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Calling, Estate and Virtue: Martin Luther’s Response to the Scholastic Views on the Virtues of Office
Andries Raath & Nico Swartz

To be published in the Journal for Christian Scholarship, 2005.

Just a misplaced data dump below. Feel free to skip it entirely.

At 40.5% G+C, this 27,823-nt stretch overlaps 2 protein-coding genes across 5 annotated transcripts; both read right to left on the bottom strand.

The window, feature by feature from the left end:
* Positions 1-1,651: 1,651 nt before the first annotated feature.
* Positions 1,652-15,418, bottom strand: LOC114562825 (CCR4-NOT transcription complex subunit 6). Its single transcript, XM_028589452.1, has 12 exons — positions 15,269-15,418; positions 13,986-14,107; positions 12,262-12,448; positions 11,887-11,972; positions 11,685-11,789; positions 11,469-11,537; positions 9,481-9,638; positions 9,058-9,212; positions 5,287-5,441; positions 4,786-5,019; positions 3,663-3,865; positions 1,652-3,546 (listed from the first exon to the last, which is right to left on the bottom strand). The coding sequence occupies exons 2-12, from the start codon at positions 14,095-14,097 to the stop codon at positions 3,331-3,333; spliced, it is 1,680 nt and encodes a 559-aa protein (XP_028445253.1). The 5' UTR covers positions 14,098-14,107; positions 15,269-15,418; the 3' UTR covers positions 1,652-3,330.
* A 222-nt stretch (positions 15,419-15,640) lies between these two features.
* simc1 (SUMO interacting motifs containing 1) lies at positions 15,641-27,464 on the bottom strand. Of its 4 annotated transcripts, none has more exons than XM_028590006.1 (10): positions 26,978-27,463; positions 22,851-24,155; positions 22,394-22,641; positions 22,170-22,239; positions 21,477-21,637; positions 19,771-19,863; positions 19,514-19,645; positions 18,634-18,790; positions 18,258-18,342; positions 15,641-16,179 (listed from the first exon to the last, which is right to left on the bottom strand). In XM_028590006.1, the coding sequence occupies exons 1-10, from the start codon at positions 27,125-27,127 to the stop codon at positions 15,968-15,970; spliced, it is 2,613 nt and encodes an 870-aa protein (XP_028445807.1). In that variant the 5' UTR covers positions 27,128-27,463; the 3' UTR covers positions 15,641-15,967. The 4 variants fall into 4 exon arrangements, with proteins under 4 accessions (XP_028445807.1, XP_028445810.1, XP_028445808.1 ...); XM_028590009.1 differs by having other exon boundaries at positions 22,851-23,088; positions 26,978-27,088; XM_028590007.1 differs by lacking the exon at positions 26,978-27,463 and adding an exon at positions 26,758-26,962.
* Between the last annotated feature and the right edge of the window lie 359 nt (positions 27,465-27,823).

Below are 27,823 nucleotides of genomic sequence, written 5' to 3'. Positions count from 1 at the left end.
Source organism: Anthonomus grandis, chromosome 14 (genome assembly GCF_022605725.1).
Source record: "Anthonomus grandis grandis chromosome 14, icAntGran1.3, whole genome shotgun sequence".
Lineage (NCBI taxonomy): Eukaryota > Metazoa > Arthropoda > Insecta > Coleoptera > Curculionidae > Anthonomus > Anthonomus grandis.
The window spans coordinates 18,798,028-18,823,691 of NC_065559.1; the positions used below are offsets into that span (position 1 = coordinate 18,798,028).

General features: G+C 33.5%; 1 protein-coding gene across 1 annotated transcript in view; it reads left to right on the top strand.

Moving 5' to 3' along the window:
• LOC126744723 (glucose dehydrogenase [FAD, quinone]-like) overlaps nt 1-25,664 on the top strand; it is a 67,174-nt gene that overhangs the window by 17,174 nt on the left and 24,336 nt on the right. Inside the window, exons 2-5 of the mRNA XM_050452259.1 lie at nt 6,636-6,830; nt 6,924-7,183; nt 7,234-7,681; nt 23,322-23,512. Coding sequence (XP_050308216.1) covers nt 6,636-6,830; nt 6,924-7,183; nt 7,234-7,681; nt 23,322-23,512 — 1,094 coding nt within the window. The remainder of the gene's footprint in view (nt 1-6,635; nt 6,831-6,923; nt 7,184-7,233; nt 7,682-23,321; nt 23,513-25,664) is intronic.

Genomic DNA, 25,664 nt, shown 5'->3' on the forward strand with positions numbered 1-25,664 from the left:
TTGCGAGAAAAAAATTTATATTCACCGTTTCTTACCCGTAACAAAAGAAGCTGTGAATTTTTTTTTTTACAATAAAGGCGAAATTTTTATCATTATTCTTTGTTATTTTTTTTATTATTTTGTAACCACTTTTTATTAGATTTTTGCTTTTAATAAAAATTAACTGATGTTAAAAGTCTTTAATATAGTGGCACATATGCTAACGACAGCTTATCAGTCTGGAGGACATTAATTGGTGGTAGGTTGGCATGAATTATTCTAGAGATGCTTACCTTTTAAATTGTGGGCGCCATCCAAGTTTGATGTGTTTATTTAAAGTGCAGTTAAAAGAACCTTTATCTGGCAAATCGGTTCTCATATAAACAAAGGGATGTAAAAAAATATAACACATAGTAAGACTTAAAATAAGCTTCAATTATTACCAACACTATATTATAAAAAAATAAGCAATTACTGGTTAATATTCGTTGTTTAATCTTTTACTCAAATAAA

Although the theology and political theory of Thomas Aquinas did not consciously strive to depart from the political and legal conceptions that bore the sanction of Christian antiquity, namely the validity of natural law and its binding authority over rulers and subjects, the obligation of kings to govern justly and in accordance with law, the sanctity of the constituted authority both in church and state, and the unity of Christendom under the parallel powers of imperium and sacerdotium, he did introduce significant new ideas about law and governance that had a lasting effect on the Western heritage of the nature and institutional effects of office in civil society. Arguably one of the most influential ideas emanating from Thomas’s idea of office was the notion that the king himself must not only rule justly, but also must administer the law subject to the ethical standards imposed upon the office of the king. In his consideration of the standards to which the office of bearers of authority are subject, Thomas interpreted Aristotle’s views to mean that political society and the state ceased to be considered as institutions of sin – they became instead the embodiment of moral purpose and instruments in the realisation of justice and virtue. Although the shift towards the moral dimensions of the ruler’s office was prepared in fundamental ways in the Policraticus of John of Salisbury, drawing much from the works of Cicero and Seneca, it was Thomas’s nterpretation of Aristotle that produced the late medieval culture of relying on the Aristotelian conceptions of moral virtue in the social life of the community. By drawing together the traditions of Christian theology and Greek philosophy, Thomas’s views on office reflected the complex historical relationships – including its inherent tensions – typical of the Aristotelian medieval tradition. The idea of office and its foundational importance in civil and political life, forms part of the all-embracing system of universal synthesis, the keynote of which is harmony and consilience. Although in Thomas’s system revelation is above reason, it is in no way contrary to reason; theology completes the system of which science and philosophy form the beginning, although it never destroys its continuity. Faith is the fulfillment of reason. Together faith and reason constitute the temple of knowledge, and nowhere do they conflict or work at cross purposes. Thomas’s conception of social and political life fits directly into his larger plan of nature as a whole, and the most important passages in which he treated the subject were a part of the great systematic work on philosophy and theology – his Summa Theologica. Like all nature, society is a system of ends and purposes in which the lower serves the higher and the higher directs and guides the lower. Following Aristotle, Thomas described society as a mutual exchange of services for the sake of a good life to which many callings contribute, the farmer and artisan by supplying material goods, the priest by prayer and religious observance, and each doing his own proper work. The basic theme throughout Martin Luther’s work is the statement of the basic antithesis between theology and philosophy. In a lecture on Paul’s Epistle to the Romans he expressed himself on this basic contradiction as follows: “Indeed I for my part believe that I owe to the Lord this duty of speaking out against philosophy and of persuading men to heed Holy Scripture. For perhaps if another man who has not seen these things, did this, he might be afraid or he might not be believed. But I have been worn out by these studies for many years now, and having experienced and heard many things over and over again, I have come to see that it is the study of vanity and perdition. Therefore I warn you all as earnestly as I can that you finish these studies quickly and let it be your only concern not to establish and defend them but treat them as we do when we learn worthless skills to destroy them and study errors to refute them. Thus we study also these things to get rid of them, or at least, just to learn the method of speaking of those people with whom we must carry on some discourse. For it is high time that we undertake new studies and learn Jesus Christ, ‘and Him crucified’ (1 Cor. 2:2).” Neither did Luther hide his opposition to Aristotelianism. In his Disputatio contra scholasticism theologiam of September 1517 he observed that it “is an error to say that without Aristotle no one becomes a theologian. On the contrary, one only becomes a theologian when he does so without Aristotle. The assertion that a theologian who is not a logician is an abominable heretic is itself abominable and heretical … in short, the whole of Aristotle is related to theology as darkness is to light.” This does not mean that Luther attacked Aristotle as such, but rather he attacked the manner in which Aristotle’s philosophy was applied in the field of theology. Ebeling observes that Luther’s attack on Aristotle was a struggle for true theological thought and that a proper understanding of his outlook is consequently to be obtained not from his “general invective” against Aristotle, but “only by a study of the concrete theological context in which the use of Aristotelian thought forms was in fact harmful.” In fact Luther relied on Aristotelian psychology in explaining the role of grace, acting as intellectual and moral virtues in perfecting man’s faculties of his soul, and as the essence of the theological virtues of faith, hope and love. Neither does Luther dispute that particular virtues can be achieved in the moral and political spheres, nor does he have any objection to the Aristotelian concept of merit as a substitute for grace; he was aware of the danger of not making a clear distinction between the moral and the theological aspects. Therefore, one must accept the fact that Luther maintained a qualified criticism of scholastic thought. He does not merely play off theology against philosophy, but regards their relationship as one which makes a proper distinction between them and accords its own sphere to each, as can be gleaned from his Disputation concerning Man (1536). Correctly understood the reason of man is actually something of divine origin – if kept within its limits it cannot be too highly praised. When reason tyrannizes the conscience and puts itself on the throne of God, it is the duty of faith to oppose it. It is therefore of major importance to state clearly the relationship between theology and philosophy in the light of his contradictory statements concerning reason and virtue. This is also true for understanding his views on the values and virtues governing the execution of their office by rulers in positions of authority. Furthermore Luther’s thought on office and political virtues can only be understood and applied if the scholastic background of his thought is taken into account.